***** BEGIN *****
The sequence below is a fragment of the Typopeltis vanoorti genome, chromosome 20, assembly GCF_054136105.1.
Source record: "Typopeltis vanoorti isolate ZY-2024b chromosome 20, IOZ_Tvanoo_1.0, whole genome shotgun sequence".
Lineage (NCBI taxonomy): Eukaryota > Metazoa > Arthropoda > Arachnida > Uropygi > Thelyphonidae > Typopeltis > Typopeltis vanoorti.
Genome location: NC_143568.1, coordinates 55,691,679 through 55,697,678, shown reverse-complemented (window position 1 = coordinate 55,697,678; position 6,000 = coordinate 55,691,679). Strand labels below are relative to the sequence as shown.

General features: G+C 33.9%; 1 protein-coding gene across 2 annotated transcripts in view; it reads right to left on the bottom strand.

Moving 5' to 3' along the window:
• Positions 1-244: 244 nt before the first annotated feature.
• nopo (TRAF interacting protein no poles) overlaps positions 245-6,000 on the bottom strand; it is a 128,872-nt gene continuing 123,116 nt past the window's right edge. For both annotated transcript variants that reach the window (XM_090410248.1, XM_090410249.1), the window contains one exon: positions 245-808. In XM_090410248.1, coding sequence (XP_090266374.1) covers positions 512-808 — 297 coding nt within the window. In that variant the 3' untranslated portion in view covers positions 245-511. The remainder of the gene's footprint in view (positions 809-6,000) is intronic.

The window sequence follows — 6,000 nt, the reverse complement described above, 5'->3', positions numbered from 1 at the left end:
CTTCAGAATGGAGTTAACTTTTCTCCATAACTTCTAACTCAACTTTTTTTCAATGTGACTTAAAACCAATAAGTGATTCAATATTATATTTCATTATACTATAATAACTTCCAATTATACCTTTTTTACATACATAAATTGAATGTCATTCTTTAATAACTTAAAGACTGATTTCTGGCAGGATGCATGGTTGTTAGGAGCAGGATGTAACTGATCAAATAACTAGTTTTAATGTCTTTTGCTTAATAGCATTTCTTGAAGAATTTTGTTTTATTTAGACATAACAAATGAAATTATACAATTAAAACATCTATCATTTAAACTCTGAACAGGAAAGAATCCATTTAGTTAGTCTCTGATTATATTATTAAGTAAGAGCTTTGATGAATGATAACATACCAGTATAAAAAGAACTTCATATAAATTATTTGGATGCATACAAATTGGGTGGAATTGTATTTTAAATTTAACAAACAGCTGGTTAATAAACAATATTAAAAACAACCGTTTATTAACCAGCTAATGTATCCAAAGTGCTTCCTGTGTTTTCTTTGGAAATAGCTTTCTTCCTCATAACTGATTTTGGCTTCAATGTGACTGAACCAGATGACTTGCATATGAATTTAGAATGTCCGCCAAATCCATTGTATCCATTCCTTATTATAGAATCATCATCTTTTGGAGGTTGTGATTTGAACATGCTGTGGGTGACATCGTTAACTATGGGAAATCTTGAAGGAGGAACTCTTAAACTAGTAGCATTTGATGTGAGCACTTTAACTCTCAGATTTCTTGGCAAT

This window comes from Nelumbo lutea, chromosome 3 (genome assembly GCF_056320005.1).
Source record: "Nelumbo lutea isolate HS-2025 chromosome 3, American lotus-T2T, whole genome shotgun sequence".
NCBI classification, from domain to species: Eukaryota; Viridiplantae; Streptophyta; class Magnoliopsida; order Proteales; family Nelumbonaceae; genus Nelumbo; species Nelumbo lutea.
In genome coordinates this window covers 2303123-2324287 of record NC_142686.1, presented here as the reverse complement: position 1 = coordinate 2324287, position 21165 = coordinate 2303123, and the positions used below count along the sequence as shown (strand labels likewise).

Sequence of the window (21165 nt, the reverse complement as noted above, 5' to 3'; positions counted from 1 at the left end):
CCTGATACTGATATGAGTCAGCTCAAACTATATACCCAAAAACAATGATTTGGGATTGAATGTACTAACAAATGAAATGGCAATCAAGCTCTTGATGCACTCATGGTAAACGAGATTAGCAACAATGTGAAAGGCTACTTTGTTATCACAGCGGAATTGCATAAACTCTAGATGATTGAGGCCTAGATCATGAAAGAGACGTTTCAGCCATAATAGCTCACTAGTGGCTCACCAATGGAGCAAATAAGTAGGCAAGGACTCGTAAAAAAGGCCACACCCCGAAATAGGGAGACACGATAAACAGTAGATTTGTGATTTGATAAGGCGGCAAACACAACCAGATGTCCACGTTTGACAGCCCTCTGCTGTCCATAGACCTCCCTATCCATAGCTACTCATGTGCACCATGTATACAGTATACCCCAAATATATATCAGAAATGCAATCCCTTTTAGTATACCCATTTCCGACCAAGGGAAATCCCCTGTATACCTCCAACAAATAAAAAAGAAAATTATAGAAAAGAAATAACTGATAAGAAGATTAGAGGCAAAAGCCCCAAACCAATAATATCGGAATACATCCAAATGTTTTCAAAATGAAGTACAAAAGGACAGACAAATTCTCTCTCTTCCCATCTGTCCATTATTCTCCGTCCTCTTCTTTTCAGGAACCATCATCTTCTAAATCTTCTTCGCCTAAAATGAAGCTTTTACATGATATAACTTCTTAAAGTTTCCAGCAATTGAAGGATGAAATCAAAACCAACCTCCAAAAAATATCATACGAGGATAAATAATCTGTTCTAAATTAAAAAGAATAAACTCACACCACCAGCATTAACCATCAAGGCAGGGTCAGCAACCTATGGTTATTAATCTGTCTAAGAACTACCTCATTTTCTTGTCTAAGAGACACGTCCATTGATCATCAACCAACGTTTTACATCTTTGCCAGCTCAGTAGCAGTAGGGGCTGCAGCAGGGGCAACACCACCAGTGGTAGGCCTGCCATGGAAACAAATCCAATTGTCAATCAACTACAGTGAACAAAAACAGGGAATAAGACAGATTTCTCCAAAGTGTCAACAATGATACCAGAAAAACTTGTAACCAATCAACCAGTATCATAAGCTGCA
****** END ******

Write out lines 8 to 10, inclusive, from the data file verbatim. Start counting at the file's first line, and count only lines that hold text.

• nopo (TRAF interacting protein no poles) overlaps positions 245-6,000 on the bottom strand; it is a 128,872-nt gene continuing 123,116 nt past the window's right edge. For both annotated transcript variants that reach the window (XM_090410248.1, XM_090410249.1), the window contains one exon: positions 245-808. In XM_090410248.1, coding sequence (XP_090266374.1) covers positions 512-808 — 297 coding nt within the window. In that variant the 3' untranslated portion in view covers positions 245-511. The remainder of the gene's footprint in view (positions 809-6,000) is intronic.

The window sequence follows — 6,000 nt, the reverse complement described above, 5'->3', positions numbered from 1 at the left end:
CTTCAGAATGGAGTTAACTTTTCTCCATAACTTCTAACTCAACTTTTTTTCAATGTGACTTAAAACCAATAAGTGATTCAATATTATATTTCATTATACTATAATAACTTCCAATTATACCTTTTTTACATACATAAATTGAATGTCATTCTTTAATAACTTAAAGACTGATTTCTGGCAGGATGCATGGTTGTTAGGAGCAGGATGTAACTGATCAAATAACTAGTTTTAATGTCTTTTGCTTAATAGCATTTCTTGAAGAATTTTGTTTTATTTAGACATAACAAATGAAATTATACAATTAAAACATCTATCATTTAAACTCTGAACAGGAAAGAATCCATTTAGTTAGTCTCTGATTATATTATTAAGTAAGAGCTTTGATGAATGATAACATACCAGTATAAAAAGAACTTCATATAAATTATTTGGATGCATACAAATTGGGTGGAATTGTATTTTAAATTTAACAAACAGCTGGTTAATAAACAATATTAAAAACAACCGTTTATTAACCAGCTAATGTATCCAAAGTGCTTCCTGTGTTTTCTTTGGAAATAGCTTTCTTCCTCATAACTGATTTTGGCTTCAATGTGACTGAACCAGATGACTTGCATATGAATTTAGAATGTCCGCCAAATCCATTGTATCCATTCCTTATTATAGAATCATCATCTTTTGGAGGTTGTGATTTGAACATGCTGTGGGTGACATCGTTAACTATGGGAAATCTTGAAGGAGGAACTCTTAAACTAGTAGCATTTGATGTGAGCACTTTAACTCTCAGATTTCTTGGCAAT